One thing there was plenty of at Karouba, once we got organized, was work. Our repair unit consisted of shipfitters, electricians and motor machinists. The shipfitters worked at the floating dry-dock in the inlet towards Ferryville, beyond the electric shop, and also aboard the ships. The motor machinists worked out of one of the hangars where they overhauled diesels and pulled and installed them on board. The electricians worked out of a shack on the palm covered point at the Ferryville end of the docking area, and aboard ship. There were no set rules. If a shipfitter needed help with those oxyacetylene tanks, we helped him, as well as the motor machinists.

I recall a time, just before the Sicilian invasion, when we worked 72 hours straight, pausing only for an enemy plane or a can of c-rations. One helped the other, not because anyone ordered us to, but because we wanted every one of our craft to be ready. We Succeeded.

Our job as electricians was to unwire and rewire the diesels as they were replaced, repair starters, generators and all electrical equipment. Charging and maintaining batteries was a big job. Those diesels were hard on batteries.

One of the worst jobs we had concerned the huge Hill diesel generator. This thing was big enough to run the anchor winch at the stem. Theoretically, the anchor was to be dropped in deep water as the craft went in for a landing. The anchor would keep the thing from broaching and the winch could pull it back out. This several kw generator had to be run constantly for ship's power which very often consisted of a couple of light bulbs and the galley stove fan. Therefore, this 4 cylinder diesel had to be replaced frequently.

The contraption sat athwart ship in the forward port comer of the engine room with all connections up against the forward bulkhead, 2 feet down, in a space six inches wide at the most. To reach the linch and 2 inch armored cables which entered, naturally, from me bottom of the stuffing box, one had to lean over the top, and while practically stand on head, remove them.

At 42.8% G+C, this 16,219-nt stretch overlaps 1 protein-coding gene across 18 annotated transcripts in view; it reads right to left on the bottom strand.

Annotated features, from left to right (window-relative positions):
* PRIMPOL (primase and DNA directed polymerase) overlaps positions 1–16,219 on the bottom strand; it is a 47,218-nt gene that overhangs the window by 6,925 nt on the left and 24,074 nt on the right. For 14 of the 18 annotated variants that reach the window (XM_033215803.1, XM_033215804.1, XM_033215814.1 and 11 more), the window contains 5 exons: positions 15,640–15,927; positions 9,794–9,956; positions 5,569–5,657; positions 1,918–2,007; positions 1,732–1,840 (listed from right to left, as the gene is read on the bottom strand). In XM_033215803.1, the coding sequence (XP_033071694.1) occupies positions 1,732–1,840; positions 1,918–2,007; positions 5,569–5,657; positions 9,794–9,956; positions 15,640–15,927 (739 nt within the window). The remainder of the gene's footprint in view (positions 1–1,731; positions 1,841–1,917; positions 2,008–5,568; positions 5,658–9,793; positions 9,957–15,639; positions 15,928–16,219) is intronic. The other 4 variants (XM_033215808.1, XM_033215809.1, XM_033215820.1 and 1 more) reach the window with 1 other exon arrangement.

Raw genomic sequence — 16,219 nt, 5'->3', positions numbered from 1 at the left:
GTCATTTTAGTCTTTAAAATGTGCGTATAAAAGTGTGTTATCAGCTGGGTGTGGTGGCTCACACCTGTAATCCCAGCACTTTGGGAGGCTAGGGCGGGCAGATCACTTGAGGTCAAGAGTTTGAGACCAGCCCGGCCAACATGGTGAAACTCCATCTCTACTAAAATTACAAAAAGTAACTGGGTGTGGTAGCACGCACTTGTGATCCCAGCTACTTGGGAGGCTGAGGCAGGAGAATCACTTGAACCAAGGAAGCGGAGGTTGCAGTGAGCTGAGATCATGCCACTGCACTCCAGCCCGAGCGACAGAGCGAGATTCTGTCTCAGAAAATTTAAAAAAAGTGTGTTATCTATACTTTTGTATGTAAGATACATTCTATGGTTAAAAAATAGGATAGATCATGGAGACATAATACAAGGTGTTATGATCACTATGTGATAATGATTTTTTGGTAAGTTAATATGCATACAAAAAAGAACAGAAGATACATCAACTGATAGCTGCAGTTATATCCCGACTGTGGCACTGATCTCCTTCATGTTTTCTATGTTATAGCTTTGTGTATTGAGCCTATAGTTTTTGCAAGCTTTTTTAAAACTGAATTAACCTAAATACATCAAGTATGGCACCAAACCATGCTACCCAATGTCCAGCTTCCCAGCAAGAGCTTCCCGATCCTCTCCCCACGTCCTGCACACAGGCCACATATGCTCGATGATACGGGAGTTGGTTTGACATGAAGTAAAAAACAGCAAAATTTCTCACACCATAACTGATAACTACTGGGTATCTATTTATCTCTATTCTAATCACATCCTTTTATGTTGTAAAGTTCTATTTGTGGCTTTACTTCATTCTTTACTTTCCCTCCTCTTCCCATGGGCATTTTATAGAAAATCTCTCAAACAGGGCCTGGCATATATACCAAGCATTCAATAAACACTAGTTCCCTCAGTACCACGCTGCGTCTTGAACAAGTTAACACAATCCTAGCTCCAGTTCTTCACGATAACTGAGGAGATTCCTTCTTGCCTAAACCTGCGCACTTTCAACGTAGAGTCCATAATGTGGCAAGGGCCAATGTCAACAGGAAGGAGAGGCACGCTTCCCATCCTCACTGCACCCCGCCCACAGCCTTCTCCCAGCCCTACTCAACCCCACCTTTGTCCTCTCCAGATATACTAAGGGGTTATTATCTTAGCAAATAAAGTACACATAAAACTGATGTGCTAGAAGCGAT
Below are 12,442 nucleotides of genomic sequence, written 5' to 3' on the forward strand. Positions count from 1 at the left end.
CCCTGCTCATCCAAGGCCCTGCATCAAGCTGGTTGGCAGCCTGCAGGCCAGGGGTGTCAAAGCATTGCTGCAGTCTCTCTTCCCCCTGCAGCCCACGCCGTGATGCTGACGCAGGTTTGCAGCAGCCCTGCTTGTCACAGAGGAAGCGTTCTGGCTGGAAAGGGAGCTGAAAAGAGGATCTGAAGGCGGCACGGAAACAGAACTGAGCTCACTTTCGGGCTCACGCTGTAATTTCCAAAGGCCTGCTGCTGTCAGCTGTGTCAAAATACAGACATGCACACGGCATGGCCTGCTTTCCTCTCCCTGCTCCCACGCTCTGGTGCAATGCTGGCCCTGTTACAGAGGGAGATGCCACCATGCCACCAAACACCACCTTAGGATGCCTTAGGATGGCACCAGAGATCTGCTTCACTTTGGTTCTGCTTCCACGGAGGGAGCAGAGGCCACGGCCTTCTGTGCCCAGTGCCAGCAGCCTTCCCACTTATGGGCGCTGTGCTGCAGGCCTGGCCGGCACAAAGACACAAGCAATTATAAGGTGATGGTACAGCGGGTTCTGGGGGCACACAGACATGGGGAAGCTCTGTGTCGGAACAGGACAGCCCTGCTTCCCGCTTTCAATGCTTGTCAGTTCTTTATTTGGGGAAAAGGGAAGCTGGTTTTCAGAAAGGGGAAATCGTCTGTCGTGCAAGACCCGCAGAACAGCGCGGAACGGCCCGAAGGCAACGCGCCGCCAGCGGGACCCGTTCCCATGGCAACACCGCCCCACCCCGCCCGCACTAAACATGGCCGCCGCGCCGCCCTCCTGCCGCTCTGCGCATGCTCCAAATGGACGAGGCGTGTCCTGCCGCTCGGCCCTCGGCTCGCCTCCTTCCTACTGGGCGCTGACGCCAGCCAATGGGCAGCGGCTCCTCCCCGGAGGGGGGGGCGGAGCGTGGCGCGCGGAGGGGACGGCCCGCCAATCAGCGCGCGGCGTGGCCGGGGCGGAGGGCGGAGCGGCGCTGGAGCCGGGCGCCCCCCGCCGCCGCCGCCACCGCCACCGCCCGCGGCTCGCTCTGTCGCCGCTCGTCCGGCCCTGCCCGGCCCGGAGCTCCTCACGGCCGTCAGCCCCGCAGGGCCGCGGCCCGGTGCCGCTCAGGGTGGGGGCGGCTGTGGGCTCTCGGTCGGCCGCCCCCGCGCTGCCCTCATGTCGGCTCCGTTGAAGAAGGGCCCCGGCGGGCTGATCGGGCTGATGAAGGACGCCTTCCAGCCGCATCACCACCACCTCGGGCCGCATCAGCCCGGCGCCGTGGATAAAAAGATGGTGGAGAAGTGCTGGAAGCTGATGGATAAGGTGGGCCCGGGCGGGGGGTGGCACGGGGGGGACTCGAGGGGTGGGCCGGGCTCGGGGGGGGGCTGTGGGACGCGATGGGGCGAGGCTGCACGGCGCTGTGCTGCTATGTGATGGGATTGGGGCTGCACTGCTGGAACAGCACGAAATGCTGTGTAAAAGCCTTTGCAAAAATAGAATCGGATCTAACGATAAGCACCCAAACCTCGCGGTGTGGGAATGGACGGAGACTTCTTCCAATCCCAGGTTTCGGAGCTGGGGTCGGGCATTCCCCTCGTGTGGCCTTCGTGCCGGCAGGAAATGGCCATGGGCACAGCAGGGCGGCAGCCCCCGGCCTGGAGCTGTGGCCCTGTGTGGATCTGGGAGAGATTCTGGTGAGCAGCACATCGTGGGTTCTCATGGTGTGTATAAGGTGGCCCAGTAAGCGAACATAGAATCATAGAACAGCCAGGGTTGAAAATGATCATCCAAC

The misery of this job was compounded when the diesel had blown a gasket and covered everything with a greasy black film. The fact that we had to wash our own clothes in cold water and yellow soap after work, didn't help much.

Cookie came into the electric shop one day when the temperature was hovering the 100 degree mark. He had just finished a job like this.

Cookie was an electrician from the Pacific fleet. Those who stayed too long out there on the China station were said to become "Asiatic," strange. Cookie was, by his own admission, a little "Asiatic." I liked him for it. His crazy antics were a welcome relief from the dull, everyday sanity. Sometimes when it was too quiet he'd shout, "God damn it, Why doesn't somebody say something?" Sometimes, he would just yell out. Why? Because he wanted to.

Charlie Miller was at the bench instructing me on how to repair and test starters. Cookie came in from a Hill generator job. His face , hands and clothes were black. He didn't say anything for a while, just sat on a box in the comer. Then from out of nowhere came, " You know, Charlie. If I wouldn't feel so foolish afterwards, I'd go out, lay on the ground and screech." Charlie and I smiled and vowed our lips were sealed, but he didn't do anything, just sat there. I guess he was too tired.

By the end of June in '43 , we were, miraculously, a pretty good maintenance unit. About the same time, every olive grove in the area, every street in Bizerte and Ferryville became choked with war machinery. The pace quickened, the LSTs began loading and pulling out into the lake to allow another to do so. Our LCTs were the last to load, because when they were loaded, there was hardly room to breathe. It didn't make sense to subject the troops to these conditions any longer than necessary.

Then one morning, I went down to the electric shop and the lake was empty. An eerie hush hung over all, as if the World was holding its breath. It was July 10,1943. The first full scale invasion of Europe was on.


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